On the other hand, fajitas are often made using grilled meat that has been marinated with onions and peppers, such as chicken or beef. Fajitas are a popular dish. Fajitas are frequently served on a griddle with tortillas on the side so that you can wrap them to your liking.

To sum up, chimichanga and fajita are essentially different from each other. While the former is the deep-fried burrito, the latter is a method people use to cook meat.

With the confusion cleared, let’s learn how to make both fajita and chimichanga so that you can enjoy both of them at home.

How To Make Chimichangas?

Follow our recipe and try these tender chicken/beef chimichangas baked or pan-fried with a packed Mexican filling and a soft but crispy crust on the outside. These are going to be any family favorite!

Things to prepare

  • Cook and shred the meat of your choice to have your meat ready ahead of time.
  • Fry your beans to use them as filling.
  • Prepare chili powder, cumin, paprika, and salt for seasonings.
  • You will also need green onions, cream cheese, cheese, and salsa sauce.

Step-by-step guide

  • Combine the ingredients: Mix the shredded meat, chili powder, cumin, paprika, salt, and salsa in a medium mixing bowl. If you want to bake your chimichanga, now is the time to preheat your oven.
  • Make the chimichangas: place 2 tablespoons of fried beans 2 inches from the edge of the tortilla, place 1/2 cup of the meat mixture in the center. Fold the tortillas in half and roll them up from the bottom, seam facing downward.
  • Cook: If you want to bake them, brush the outer layer with olive oil and place them in the oven for about 20 minutes. If you want to deep fry them, preheat your oil in your deep frier and fry the chimichangas until they are golden brown.
  • Serve: Serve these deep-fried burritos with salsa sauce or sour cream and enjoy them.

How To Make Fajitas?

The most crucial part of fajita is the seasoning. Get the seasoning right, and your dish will taste delicious and authentic. You can find fajita seasoning at your local supermarkets. On the other hand, making your own allows you to tailor the ingredients and amounts to your preferences.

Homemade seasoning blends, such as chili powder and taco seasoning, which are slightly different from fajita seasoning, are far less expensive. As a result, if you’re seeking a recipe for fajita spice and the best fajita, go no further than the recipe below.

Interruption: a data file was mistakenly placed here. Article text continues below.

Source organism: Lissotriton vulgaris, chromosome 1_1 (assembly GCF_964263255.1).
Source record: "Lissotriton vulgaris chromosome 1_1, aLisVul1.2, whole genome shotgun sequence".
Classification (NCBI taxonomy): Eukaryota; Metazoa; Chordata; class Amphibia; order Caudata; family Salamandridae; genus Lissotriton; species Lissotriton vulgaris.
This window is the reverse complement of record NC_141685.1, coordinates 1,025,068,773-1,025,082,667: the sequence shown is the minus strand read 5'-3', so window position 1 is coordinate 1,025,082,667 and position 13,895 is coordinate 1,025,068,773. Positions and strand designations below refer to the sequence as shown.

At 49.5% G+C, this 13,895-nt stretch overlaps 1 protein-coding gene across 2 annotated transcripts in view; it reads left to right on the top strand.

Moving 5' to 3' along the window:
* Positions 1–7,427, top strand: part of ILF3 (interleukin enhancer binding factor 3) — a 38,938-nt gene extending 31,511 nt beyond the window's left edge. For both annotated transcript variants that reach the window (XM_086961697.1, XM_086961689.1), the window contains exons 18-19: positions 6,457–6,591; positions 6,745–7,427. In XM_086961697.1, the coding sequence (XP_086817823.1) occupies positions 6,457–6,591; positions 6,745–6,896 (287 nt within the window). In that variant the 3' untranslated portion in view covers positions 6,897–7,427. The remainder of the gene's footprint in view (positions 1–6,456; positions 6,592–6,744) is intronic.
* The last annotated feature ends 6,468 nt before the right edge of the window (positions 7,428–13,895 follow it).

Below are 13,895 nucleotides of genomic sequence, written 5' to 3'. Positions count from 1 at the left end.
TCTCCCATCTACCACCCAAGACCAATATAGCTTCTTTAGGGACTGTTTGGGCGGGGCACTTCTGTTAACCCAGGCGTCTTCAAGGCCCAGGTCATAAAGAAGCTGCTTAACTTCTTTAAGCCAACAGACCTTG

Things to prepare

  • Chili powder, ground cumin, smoked paprika, garlic powder, sugar, black pepper, cayenne pepper, and salt are required for the seasoning.
  • Any meat of your choice
  • Bell peppers and onions

Step-by-step guide

  • Mix the ingredients: Combine them in a mixing basin and stir well. After that, you can put them in a container, but make sure that it is airtight. Otherwise, you can use this mixture right away to make fajitas.
  • Marinate: Use this mixture to marinate your meat thoroughly (it can be chicken, beef, or pork). Add lime juice and allow everything to rest for 30 minutes in the fridge.
  • Cook: Prepare to cook by heating a tablespoon of oil in a pan over medium heat. Cook for about 8 minutes per side, or until the chicken is golden brown and cooked through. Allow for a 10-minute rest period before chopping into strips.
  • Sauté the vegetables: Add the bell peppers and onion to the skillet and simmer until soft. Toss in the meat until it’s evenly distributed. Serve with tortillas on the side.


Now you have had everything you need to know to tell fajita vs chimichanga apart. All you need to remember is that chimichangas are fried burritos, and fajita refers to meat cooked in a certain way.

Additionally, don’t hesitate to follow our recipes for these dishes and bring the Mexican taste to your daily meals. You can thank us later.

Tamara Pierce

Tamara Pierce is a food writer at Elapasony, passionate about exploring diverse cuisines and sharing recipes and food experiences. From trendy restaurants to local hotspots, she's always on the lookout for new and exciting flavors.